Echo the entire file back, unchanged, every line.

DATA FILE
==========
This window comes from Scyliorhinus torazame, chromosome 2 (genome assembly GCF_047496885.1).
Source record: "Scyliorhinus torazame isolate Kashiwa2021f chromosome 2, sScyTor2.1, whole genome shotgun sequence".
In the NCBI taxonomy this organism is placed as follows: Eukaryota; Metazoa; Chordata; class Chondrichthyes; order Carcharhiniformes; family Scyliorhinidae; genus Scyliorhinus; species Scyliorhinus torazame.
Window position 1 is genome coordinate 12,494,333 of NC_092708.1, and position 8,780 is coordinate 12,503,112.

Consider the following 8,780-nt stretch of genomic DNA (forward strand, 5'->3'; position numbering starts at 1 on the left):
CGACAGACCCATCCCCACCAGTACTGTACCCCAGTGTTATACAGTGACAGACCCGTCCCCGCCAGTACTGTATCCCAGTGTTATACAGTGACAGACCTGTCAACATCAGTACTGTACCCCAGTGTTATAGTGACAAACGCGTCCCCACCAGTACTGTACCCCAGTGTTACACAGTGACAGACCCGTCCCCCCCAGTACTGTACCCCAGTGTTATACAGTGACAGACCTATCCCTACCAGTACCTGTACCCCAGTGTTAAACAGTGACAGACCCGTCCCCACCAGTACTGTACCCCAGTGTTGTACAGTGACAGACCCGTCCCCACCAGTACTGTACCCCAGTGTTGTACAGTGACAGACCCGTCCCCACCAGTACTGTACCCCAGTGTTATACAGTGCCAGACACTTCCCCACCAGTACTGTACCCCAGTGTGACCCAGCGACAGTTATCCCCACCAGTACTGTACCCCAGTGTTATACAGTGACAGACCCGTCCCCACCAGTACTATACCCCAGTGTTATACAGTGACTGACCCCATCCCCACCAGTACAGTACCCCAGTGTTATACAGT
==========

This window comes from Scyliorhinus torazame, chromosome 2 (genome assembly GCF_047496885.1).
Source record: "Scyliorhinus torazame isolate Kashiwa2021f chromosome 2, sScyTor2.1, whole genome shotgun sequence".
In the NCBI taxonomy this organism is placed as follows: Eukaryota; Metazoa; Chordata; class Chondrichthyes; order Carcharhiniformes; family Scyliorhinidae; genus Scyliorhinus; species Scyliorhinus torazame.
Window position 1 is genome coordinate 12,494,333 of NC_092708.1, and position 8,780 is coordinate 12,503,112.

Consider the following 8,780-nt stretch of genomic DNA (forward strand, 5'->3'; position numbering starts at 1 on the left):
CGACAGACCCATCCCCACCAGTACTGTACCCCAGTGTTATACAGTGACAGACCCGTCCCCGCCAGTACTGTATCCCAGTGTTATACAGTGACAGACCTGTCAACATCAGTACTGTACCCCAGTGTTATAGTGACAAACGCGTCCCCACCAGTACTGTACCCCAGTGTTACACAGTGACAGACCCGTCCCCCCCAGTACTGTACCCCAGTGTTATACAGTGACAGACCTATCCCTACCAGTACCTGTACCCCAGTGTTAAACAGTGACAGACCCGTCCCCACCAGTACTGTACCCCAGTGTTGTACAGTGACAGACCCGTCCCCACCAGTACTGTACCCCAGTGTTGTACAGTGACAGACCCGTCCCCACCAGTACTGTACCCCAGTGTTATACAGTGCCAGACACTTCCCCACCAGTACTGTACCCCAGTGTGACCCAGCGACAGTTATCCCCACCAGTACTGTACCCCAGTGTTATACAGTGACAGACCCGTCCCCACCAGTACTATACCCCAGTGTTATACAGTGACTGACCCCATCCCCACCAGTACAGTACCCCAGTGTTATACAGT